• Most if not all of these companies have bleak financial futures, but they’ve become favorite targets of thousands of self-starting day traders using a proliferation of trading apps like Robinhood.

The Hill’s Chris Mills Rodrigo and I explain here.




Powell: Inflation fears should not impede more coronavirus aid: Federal Reserve Chairman Jerome Powell said Wednesday that the U.S. economy still faces “considerable risks” driven by the coronavirus pandemic and waived off concerns that further fiscal support could boost inflation.

While Powell said the U.S. economy is ripe for a strong second half, he warned that the pace of COVID-19 vaccinations and the arrivals of new variants still pose serious threats to millions of Americans who are struggling to get by amid the pandemic.

“We're a long way from a full recovery,” Powell told reporters during a news conference shortly after the Fed announced it would hold interest rates steady and continue purchasing $120 billion each month in Treasury and mortgage bonds.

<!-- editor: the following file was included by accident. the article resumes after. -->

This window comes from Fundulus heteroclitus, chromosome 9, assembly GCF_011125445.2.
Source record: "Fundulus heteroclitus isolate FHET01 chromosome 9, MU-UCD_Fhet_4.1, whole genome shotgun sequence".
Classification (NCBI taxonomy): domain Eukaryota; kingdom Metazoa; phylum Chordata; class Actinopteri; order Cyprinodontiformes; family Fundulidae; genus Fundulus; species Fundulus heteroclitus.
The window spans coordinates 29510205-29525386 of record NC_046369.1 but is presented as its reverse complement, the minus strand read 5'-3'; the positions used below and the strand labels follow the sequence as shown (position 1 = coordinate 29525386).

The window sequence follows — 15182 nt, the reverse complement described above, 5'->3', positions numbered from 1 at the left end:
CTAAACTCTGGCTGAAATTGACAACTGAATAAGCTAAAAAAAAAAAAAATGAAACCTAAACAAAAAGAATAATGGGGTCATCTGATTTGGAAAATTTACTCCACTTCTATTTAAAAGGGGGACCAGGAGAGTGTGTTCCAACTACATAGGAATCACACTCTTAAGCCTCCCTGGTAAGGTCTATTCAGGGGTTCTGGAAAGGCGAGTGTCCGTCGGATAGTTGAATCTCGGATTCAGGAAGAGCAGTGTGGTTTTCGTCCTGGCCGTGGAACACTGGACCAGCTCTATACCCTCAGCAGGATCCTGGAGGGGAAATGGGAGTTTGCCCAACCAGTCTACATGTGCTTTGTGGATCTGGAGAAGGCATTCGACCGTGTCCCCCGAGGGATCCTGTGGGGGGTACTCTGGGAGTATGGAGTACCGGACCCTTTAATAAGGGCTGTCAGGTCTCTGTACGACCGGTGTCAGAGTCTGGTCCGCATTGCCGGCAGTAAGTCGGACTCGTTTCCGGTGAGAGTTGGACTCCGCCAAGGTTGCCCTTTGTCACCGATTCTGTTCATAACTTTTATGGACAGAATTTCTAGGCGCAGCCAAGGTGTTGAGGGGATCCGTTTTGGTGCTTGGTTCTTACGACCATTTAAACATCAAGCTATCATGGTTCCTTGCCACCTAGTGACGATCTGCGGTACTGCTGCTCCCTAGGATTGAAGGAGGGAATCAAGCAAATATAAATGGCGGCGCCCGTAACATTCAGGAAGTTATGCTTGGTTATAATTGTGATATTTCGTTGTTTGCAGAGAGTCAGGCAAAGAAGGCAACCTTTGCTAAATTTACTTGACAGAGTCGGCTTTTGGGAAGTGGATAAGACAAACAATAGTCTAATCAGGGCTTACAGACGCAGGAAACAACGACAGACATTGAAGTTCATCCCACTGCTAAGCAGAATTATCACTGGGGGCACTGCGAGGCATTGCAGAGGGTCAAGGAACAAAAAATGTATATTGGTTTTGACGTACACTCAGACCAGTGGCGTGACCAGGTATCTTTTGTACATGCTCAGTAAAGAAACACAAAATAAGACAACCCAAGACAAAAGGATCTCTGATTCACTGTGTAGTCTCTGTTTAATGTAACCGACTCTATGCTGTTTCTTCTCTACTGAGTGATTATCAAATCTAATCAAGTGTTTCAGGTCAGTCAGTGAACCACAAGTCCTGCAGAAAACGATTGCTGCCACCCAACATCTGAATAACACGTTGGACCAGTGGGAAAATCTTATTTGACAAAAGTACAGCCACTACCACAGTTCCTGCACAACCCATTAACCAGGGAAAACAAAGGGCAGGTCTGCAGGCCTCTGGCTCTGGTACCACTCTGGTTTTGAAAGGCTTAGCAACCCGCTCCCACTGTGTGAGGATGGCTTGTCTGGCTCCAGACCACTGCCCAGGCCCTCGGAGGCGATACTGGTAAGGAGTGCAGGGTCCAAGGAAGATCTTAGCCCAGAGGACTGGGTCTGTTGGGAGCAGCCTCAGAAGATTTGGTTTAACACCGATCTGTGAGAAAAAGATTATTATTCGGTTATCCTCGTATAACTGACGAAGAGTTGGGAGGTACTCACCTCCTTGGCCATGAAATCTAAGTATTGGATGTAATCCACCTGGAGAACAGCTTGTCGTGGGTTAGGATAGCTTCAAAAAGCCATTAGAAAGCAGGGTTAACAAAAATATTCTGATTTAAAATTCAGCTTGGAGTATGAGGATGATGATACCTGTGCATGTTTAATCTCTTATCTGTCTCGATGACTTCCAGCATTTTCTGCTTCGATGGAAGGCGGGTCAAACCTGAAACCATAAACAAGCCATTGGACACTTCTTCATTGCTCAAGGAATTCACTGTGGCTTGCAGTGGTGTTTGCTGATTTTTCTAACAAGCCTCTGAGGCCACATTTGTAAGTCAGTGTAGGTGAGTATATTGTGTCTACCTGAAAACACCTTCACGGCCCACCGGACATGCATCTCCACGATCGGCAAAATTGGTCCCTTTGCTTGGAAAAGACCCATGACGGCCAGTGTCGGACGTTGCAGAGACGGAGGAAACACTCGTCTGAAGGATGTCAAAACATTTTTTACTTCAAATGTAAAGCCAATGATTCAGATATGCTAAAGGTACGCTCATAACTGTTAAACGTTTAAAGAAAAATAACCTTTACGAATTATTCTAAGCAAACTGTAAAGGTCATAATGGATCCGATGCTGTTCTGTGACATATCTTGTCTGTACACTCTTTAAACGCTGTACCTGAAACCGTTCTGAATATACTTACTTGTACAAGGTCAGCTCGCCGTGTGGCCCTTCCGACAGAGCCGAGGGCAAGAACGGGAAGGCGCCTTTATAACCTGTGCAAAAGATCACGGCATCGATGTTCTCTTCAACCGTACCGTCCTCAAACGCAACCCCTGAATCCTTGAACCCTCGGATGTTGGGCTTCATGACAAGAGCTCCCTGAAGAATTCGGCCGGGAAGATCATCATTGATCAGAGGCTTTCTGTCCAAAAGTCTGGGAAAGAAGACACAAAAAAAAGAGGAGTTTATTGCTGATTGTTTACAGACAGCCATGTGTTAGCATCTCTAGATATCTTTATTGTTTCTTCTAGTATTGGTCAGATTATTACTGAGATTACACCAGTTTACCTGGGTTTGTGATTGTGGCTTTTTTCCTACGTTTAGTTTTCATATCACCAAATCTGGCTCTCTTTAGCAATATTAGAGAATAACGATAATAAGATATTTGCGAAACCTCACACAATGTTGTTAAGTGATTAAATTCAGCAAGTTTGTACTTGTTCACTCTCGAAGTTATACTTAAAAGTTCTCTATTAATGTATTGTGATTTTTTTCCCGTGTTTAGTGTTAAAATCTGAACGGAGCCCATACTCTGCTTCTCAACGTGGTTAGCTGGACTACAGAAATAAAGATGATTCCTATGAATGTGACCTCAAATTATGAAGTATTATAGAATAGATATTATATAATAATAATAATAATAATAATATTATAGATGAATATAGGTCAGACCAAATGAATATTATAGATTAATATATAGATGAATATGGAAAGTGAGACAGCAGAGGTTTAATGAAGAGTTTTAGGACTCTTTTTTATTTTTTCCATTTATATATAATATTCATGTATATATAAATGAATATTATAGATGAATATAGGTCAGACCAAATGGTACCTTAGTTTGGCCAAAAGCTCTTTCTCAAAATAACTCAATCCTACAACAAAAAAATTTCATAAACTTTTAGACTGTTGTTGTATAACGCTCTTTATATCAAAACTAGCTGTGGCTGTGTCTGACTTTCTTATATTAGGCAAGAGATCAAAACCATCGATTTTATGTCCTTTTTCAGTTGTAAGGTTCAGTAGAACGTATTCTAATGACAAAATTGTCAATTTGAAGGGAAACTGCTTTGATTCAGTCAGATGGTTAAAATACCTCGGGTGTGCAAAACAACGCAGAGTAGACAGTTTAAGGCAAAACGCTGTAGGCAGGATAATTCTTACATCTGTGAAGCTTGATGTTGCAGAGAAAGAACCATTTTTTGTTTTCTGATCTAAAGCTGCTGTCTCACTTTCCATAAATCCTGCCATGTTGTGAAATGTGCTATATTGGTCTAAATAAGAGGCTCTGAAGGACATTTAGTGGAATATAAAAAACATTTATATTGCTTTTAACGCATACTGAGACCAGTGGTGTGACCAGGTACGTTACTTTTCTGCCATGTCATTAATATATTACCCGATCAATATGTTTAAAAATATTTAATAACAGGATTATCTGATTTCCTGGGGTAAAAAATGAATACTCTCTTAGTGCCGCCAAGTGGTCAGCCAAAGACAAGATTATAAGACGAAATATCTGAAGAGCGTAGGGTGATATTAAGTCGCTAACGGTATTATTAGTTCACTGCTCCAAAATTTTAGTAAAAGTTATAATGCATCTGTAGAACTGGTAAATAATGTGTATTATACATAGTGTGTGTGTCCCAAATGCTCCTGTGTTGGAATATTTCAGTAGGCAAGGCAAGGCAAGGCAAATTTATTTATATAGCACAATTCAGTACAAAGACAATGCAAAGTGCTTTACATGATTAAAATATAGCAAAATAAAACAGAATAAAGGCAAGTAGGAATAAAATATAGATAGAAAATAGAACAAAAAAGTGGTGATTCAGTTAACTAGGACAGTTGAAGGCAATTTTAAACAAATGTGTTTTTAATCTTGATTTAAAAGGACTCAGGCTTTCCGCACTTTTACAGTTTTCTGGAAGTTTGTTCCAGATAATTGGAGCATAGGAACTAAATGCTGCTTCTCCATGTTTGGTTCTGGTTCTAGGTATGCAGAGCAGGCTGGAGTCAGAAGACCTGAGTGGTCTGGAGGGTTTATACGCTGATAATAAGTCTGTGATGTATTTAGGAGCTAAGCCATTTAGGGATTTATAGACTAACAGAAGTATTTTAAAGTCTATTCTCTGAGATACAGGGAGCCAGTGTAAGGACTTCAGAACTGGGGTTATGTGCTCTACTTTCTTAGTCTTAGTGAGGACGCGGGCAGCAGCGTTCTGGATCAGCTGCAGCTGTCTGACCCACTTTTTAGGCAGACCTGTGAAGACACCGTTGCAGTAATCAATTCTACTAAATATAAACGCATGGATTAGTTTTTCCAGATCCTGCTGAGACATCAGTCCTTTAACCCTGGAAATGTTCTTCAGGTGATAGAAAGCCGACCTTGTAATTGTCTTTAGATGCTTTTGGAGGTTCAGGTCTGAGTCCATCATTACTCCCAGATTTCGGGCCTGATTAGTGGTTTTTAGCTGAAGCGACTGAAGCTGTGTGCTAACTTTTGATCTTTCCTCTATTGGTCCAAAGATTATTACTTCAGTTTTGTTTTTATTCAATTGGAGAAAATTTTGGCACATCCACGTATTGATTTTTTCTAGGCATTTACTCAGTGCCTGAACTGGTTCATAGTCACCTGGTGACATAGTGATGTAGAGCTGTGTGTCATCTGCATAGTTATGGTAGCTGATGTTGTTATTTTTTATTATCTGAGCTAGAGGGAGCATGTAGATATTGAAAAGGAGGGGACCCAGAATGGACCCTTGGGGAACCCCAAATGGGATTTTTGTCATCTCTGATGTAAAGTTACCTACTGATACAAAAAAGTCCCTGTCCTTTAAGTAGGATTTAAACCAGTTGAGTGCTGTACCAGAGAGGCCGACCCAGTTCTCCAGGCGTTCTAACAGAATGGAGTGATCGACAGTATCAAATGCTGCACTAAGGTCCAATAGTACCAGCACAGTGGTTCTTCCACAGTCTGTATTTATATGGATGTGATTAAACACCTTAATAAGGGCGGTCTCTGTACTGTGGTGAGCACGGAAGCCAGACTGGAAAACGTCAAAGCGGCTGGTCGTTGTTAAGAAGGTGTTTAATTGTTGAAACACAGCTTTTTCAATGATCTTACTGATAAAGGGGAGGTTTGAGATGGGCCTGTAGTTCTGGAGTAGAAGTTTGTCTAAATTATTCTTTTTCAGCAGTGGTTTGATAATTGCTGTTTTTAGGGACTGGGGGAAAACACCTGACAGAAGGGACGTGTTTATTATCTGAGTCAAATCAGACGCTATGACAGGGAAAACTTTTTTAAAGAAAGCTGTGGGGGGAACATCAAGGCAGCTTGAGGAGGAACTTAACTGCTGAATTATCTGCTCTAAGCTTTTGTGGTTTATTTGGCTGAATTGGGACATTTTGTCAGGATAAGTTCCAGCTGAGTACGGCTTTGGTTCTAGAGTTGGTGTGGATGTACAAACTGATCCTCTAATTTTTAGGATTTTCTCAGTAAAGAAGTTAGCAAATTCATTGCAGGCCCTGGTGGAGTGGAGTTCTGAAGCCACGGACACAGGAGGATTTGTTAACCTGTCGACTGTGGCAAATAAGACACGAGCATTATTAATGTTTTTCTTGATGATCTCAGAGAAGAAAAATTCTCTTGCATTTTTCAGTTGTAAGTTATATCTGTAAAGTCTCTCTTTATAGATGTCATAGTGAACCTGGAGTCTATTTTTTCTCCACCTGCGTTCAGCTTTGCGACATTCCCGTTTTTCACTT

“Something like 9 million people remain unemployed as a consequence of the pandemic,” he continued, noting a total equal to the peak of the job losses during the Great Recession in 2009.

“Many small businesses are under pressure and there are other needs to be addressed, and the path ahead is still pretty uncertain," he added. I have more here.


New Jersey lawmakers press for SALT cap repeal in next relief package: New Jersey's House members are urging the Biden administration and congressional leaders to include repeal of the cap on the state and local tax (SALT) deduction in the next coronavirus relief bill.